Absentee voting can be a headache for college students

Kynslie Otte

Just before every election, parents, teachers, government officials and even celebrities stress the importance of voting. However, they don’t explain how confusing the process can be for inexperienced voters –especially those who aren’t living in the city/county in which they are registered to vote.

Acquiring and appropriately filling out an absentee ballot can be a headache, as it requires much more work than simply going to the polls, and absentee requirements are different for almost every state.

In Missouri, absentee ballots are provided if voters offer one (or more) of the following reasons: absence from the jurisdiction of the election authority where a person is registered to vote, incapacity due to physical illness or disability, religious beliefs or practice or employment as an election authority or incarceration, as long as the individual is qualified to vote.

The concept of absentee voting is sensible and seemingly convenient, but figuring out where one’s “appropriate local election authority” is to obtain the ballot, or even figuring out what an “appropriate local election authority” is can also be confusing without proper guidance.

Additionally, for voters in Missouri who have never voted in person before, the absentee ballot request must also include one form of valid identification and fulfill a notary requirement that is not clearly explained on the Secretary of State website.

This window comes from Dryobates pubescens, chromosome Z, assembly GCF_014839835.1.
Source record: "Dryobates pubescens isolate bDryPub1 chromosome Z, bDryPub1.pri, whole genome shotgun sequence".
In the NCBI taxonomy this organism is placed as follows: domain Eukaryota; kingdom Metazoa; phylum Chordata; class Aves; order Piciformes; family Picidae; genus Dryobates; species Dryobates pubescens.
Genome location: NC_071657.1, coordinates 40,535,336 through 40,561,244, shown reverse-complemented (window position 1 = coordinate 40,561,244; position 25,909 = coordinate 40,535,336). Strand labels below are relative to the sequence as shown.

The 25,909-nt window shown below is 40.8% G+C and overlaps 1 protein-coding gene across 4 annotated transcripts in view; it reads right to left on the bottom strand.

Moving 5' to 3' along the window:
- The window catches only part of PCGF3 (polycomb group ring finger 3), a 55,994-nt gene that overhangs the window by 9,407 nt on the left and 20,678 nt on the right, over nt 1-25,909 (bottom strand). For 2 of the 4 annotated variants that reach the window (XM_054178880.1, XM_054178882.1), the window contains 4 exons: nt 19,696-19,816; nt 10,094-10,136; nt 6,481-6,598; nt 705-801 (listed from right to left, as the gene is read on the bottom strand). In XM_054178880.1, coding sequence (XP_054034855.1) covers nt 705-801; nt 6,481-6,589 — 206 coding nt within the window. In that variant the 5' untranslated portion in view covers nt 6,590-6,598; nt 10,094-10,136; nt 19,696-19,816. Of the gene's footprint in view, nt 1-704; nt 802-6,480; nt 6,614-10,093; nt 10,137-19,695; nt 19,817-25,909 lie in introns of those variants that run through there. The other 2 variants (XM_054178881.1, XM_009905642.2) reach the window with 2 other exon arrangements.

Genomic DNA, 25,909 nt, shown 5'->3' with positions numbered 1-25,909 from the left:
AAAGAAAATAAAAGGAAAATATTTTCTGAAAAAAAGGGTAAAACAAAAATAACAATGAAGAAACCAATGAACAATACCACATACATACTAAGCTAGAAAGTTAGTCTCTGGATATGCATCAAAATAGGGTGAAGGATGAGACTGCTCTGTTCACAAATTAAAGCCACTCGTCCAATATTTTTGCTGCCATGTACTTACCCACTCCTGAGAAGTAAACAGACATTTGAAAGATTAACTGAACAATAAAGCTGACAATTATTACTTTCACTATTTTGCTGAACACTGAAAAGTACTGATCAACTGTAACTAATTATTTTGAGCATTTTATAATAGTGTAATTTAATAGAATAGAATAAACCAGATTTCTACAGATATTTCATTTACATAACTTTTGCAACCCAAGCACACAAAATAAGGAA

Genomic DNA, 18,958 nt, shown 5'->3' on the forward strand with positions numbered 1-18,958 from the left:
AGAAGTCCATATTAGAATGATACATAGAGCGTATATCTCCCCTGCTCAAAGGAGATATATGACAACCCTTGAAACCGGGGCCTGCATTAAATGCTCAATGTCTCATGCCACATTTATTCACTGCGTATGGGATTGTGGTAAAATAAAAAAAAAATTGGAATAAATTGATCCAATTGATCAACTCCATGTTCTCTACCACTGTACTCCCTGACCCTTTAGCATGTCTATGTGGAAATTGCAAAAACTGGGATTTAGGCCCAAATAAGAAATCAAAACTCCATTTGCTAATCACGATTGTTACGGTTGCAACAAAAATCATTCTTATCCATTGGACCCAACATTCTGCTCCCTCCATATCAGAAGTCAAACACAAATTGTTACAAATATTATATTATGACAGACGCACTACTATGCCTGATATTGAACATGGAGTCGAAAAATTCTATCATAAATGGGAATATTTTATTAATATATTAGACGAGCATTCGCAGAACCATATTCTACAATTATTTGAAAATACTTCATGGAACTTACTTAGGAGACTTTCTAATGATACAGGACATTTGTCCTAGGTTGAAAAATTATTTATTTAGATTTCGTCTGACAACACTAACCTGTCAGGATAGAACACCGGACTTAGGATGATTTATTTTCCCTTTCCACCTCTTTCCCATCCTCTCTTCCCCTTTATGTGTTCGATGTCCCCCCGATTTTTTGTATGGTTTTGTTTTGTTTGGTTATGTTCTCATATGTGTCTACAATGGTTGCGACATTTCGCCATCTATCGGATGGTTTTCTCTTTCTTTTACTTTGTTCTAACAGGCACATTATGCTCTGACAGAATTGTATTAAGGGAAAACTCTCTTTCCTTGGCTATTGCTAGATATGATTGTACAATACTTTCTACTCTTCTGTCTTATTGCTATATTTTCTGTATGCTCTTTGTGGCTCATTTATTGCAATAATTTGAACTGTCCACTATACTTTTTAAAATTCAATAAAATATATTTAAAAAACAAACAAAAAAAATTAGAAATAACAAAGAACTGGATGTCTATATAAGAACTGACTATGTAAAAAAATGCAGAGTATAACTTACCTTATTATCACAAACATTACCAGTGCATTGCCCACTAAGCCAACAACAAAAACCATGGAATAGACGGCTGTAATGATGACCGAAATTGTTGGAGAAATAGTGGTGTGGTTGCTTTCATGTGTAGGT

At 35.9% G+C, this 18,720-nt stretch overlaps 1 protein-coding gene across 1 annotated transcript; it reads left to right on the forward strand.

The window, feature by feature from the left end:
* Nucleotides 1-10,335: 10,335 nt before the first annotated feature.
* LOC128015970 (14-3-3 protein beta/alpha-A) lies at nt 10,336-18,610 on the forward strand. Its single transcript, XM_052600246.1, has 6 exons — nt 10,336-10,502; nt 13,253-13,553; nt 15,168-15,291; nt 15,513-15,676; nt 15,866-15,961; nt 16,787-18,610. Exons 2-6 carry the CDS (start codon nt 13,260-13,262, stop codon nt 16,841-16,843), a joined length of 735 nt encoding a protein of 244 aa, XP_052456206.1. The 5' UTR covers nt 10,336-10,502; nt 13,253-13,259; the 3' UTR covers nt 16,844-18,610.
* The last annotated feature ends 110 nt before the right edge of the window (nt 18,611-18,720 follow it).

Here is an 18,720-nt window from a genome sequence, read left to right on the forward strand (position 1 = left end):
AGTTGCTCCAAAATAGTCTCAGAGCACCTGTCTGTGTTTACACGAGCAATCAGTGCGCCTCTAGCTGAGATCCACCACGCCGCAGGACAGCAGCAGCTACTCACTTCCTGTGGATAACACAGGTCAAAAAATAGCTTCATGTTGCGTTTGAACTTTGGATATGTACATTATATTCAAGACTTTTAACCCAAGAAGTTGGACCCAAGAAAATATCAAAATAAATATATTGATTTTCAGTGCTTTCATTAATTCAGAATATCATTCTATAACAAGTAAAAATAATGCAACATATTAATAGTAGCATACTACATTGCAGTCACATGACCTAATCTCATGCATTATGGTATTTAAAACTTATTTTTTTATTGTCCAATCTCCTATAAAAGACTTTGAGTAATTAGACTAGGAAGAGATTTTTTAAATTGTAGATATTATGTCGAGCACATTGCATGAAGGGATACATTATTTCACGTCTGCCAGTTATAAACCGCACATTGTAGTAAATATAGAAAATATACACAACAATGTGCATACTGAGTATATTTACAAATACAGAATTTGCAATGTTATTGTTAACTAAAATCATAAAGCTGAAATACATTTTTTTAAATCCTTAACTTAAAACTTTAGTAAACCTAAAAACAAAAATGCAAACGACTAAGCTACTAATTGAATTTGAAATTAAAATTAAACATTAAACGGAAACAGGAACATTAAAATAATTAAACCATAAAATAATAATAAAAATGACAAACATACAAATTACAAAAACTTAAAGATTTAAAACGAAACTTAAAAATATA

In Missouri, all of this must be done no later than 5 p.m. on the Wednesday before any given election, and the actual absentee ballot must be turned in no later than 5 p.m. the night before the election.

Because I am registered to vote roughly one hour away from Kansas City, I thought it might be wise to fill out an absentee ballot for this election.

After researching the absentee voter process, I changed my mind. For those of you who are planning to vote this Tuesday, make sure you are aware of your city/county’s voting regulations to avoid hassles.

For more information about voting, visit your home state’s Secretary of State website. The Missouri website is www.sos.mo.gov.

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